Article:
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CT Scans Reveals Pharaoh Seqenenre-Taa-II was Executed by Multiple Attackers

Modern medical technology is helping scholars tell a more nuanced story about the fate of an ancient king whose violent death indirectly led to the reunification of Egypt in the 16th century BC. 

New Study Uncovers Rare “Mud Carapace” Mortuary Treatment of Egyptian Mummy

New analysis of a 20th Dynasty mummified individual reveals her rare mud carapace, according to a study by Karin Sowada from Macquarie University, Sydney, Australia, and colleagues.

Study Suggests Environmental Factors Had a Role in the Evolution of Human Tolerance

Environmental pressures may have led humans to become more tolerant and friendly towards each other as the need to share food and raw materials became mutually beneficial, a new study suggests.

Scientific Study of Believed Remains of Apostles

In Rome lies the Santi Apostoli church, cared for by Franciscan brothers for more than 500 years. For more than 1500 years, this site has held the believed remains of two of the earliest Christians and Jesu apostles: St. Philip and St. James the Younger - relics of the Holy Catholic Church.

Burial Practices Point to an Interconnected Early Medieval Europe

Early Medieval Europe is frequently viewed as a time of cultural stagnation, often given the misnomer of the 'Dark Ages'. However, analysis has revealed new ideas could spread rapidly as communities were interconnected, creating a surprisingly unified culture in Europe.

Ancient DNA Sheds Light on the Mariana Islanders Ancestry

To reach the Mariana Islands in the Western Pacific, humans crossed more than 2,000 kilometres of open ocean, and around 2,000 years earlier than any other sea travel over an equally long distance.

Evidence of Oldest Gynaecological Treatment on Record, Performed in Ancient Egypt 4,000 Years Ago

Scientists from the Universities of Granada and Jaén are studying the physical evidence found in the mummified remains of a woman who suffered severe trauma to the pelvis in 1878–1797 BC, linking them to a medical treatment described in various Egyptian medical papyri of the time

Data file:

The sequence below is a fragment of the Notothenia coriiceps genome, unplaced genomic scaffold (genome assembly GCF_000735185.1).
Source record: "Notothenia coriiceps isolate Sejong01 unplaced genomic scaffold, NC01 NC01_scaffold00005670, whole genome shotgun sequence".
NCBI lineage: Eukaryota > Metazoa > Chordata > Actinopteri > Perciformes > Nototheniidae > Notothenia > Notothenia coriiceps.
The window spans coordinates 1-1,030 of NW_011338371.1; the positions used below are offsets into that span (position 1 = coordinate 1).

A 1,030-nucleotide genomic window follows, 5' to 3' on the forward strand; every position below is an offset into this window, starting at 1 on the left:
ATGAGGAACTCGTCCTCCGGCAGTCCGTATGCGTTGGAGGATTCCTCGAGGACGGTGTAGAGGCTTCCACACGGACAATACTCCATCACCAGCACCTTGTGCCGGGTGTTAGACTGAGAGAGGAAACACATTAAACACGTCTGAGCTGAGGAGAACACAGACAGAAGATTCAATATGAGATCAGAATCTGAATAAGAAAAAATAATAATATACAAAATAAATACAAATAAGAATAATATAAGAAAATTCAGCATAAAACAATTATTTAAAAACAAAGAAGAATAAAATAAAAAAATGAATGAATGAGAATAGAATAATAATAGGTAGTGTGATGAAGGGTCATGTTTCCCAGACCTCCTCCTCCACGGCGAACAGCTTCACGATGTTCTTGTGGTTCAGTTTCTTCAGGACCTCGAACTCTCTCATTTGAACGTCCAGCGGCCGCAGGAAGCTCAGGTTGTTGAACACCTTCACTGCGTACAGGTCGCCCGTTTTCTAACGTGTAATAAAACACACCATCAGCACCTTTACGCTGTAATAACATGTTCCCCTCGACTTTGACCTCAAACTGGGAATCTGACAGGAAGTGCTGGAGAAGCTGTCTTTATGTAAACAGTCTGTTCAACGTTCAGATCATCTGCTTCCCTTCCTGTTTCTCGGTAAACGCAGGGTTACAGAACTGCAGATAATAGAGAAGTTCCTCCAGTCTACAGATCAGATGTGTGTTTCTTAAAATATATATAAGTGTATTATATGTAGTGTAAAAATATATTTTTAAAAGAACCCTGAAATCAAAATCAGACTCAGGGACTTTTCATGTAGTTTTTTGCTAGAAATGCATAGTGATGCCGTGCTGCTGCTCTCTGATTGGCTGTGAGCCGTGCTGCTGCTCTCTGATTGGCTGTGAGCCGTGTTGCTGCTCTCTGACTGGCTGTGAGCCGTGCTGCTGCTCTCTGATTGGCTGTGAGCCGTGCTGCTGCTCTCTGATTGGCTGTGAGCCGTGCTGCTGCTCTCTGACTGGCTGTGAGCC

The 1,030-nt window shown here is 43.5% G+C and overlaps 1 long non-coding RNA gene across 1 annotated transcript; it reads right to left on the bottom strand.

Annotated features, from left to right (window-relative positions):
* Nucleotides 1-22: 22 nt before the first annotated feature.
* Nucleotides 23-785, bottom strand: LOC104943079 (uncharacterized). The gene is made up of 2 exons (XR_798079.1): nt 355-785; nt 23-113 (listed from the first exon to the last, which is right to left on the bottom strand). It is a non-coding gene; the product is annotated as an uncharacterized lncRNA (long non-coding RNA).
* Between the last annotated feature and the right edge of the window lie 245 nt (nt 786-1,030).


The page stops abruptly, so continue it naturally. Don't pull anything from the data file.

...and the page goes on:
Anglo-Saxon Woman Mutilated as Punishment

Archaeologists conducting research at Oakridge in Basingstoke, England have revealed that the remains of an Anglo-Saxon woman excavated during the 1960’s was severely mutilated, which most likely resulted in her death.

An Iron Age Massacre Frozen in Time

La Hoya is an archaeological site of the Bronze and Iron Ages of the Basque Country, which was destroyed between 350-200 BC during a violent attack on the inhabitants.

15,000 year old ear infections discovered in burials from the Levant

A study by Tel Aviv University has discovered evidence of ear infections in human remains, by studying the skulls from inhabitants of the Levant around 15,000 years ago.

Injuries from medieval arrows just as horrific as gunshot wounds

Bones exhumed from a Dominican Friary in Exeter has revealed that arrows fired from a longbow caused injuries as deadly as modern-day gunshot wounds.

Deformed skulls in an ancient cemetery reveal a multicultural community in transition

The ancient cemetery of Mözs-Icsei d?l? in present-day Hungary holds clues to a unique community formation during the beginnings of Europe's Migration Period.